"To be a professional wildlife photographer, I believe you need to be a naturalist first and a photographer second. You cannot take pictures of animals if you don't know a lot about them. Photography is all about observation and anticipation. Those are the most important things. Taking the photograph is just a click of your camera. All the work you do before that click is what makes the difference."

Facebook: @MaximeAliaga

Instagram: @maxime_aliaga_photography

Website: www.maxime-aliaga.com

Maxime Aliaga's kitbag

The key kit that the pros use to take their photographs

Maxime Aliaga's kitbag containing Canon cameras, lenses and accessories.

Camera

Canon EOS R5

Whatever you shoot, however you shoot it, the EOS R5 will let you be creative in ways you simply couldn't before. "I really like this mirrorless camera because weight is important to me and this body is light. The subject tracking is just 'wow', and the low-light performance means I can take pictures now that I couldn't have taken three years ago," says Maxime.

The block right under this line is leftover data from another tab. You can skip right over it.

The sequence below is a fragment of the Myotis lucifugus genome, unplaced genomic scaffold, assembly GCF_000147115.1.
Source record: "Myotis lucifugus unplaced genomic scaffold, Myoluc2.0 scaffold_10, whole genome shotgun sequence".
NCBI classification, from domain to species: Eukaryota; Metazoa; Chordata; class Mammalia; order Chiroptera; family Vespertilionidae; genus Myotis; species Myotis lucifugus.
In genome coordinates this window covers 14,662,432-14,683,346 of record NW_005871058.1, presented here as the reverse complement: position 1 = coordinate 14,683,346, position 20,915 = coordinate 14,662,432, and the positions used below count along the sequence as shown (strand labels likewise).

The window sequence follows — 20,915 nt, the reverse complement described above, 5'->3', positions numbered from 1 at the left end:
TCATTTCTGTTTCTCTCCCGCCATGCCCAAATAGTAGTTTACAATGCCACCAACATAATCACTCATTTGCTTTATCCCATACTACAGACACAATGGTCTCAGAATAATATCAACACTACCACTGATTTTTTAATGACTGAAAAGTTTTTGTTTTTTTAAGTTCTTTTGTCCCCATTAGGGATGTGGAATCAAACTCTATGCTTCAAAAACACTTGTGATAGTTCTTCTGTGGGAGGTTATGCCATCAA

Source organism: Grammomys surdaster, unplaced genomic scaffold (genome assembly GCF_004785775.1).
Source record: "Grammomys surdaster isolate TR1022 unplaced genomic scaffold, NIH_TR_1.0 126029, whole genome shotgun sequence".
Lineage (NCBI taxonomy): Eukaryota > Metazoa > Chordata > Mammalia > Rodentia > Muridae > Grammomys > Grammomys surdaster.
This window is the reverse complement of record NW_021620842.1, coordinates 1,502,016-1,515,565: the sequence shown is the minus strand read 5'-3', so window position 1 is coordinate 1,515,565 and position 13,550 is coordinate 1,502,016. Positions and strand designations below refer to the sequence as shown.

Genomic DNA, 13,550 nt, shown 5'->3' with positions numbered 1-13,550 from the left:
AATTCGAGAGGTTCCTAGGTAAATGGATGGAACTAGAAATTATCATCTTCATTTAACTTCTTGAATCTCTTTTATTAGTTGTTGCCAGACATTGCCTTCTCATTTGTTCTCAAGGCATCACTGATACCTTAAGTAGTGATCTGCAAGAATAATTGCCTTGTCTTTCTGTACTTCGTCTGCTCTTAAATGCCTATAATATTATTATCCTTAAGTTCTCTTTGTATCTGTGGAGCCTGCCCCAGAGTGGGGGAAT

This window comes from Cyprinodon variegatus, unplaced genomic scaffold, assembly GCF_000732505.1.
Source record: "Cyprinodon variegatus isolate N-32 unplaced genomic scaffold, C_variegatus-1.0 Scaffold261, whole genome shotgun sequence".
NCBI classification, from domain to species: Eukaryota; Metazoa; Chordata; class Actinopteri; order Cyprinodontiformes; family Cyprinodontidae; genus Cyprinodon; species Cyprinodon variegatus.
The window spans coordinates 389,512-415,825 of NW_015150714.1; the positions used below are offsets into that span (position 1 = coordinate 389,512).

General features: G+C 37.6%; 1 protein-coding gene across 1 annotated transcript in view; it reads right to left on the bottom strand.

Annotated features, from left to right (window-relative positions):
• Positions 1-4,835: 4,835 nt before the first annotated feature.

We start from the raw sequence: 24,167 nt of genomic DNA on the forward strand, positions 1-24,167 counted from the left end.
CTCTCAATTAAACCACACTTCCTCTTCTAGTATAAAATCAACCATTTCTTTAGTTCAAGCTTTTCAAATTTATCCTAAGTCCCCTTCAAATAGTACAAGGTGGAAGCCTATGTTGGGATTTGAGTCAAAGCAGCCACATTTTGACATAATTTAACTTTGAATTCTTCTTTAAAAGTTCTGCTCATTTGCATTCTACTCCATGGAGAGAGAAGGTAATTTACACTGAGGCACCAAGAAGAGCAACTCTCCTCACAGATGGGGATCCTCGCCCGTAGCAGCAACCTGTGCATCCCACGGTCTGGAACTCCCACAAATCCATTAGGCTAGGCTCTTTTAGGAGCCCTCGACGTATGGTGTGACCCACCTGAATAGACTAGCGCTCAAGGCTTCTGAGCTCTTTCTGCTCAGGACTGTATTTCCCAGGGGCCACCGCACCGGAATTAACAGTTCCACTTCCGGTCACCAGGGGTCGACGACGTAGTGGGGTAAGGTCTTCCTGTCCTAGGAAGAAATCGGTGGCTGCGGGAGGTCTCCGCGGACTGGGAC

Lenses

Canon EF 100-400mm f/4.5-5.6L IS II USM

A compact, high-performance 100-400mm zoom lens that's ideal for shooting sports, action and wildlife photography, "When you walk in the forest for hours, you need a lens that's very light and has a good focal length for distant subjects," says Maxime.

Canon EF 100mm f/2.8L Macro IS USM

The combination of the exceptional Hybrid IS, f/2.8 aperture and fast USM autofocusing system makes this a truly unique lens that performs exceptionally well, both for those who occasionally do macro and those who want to specialise in it. Maxime says: "I always have this lens in my kitbag in case I find a very beautiful butterfly, for example."

Canon EF 300mm f/2.8L IS II USM

The latest version of the lens Maxime favours is a high-performance L-series super-telephoto lens, with 4-stop Image Stabilizer and three modes ideal for all types of action photography. "I like this lens for the sharpness and high quality of the images, and I love the bokeh it produces," says Maxime.

Accessories

Canon Speedlite 600EX II-RT

The successor to the 600EX that Maxime uses is engineered for fast frame rate shooting, and performs in the most demanding situations. Maxime says: "When I'm in the rainforest, I carry the Speedlite 600EX because it can really make a difference when shooting macro subjects in low light."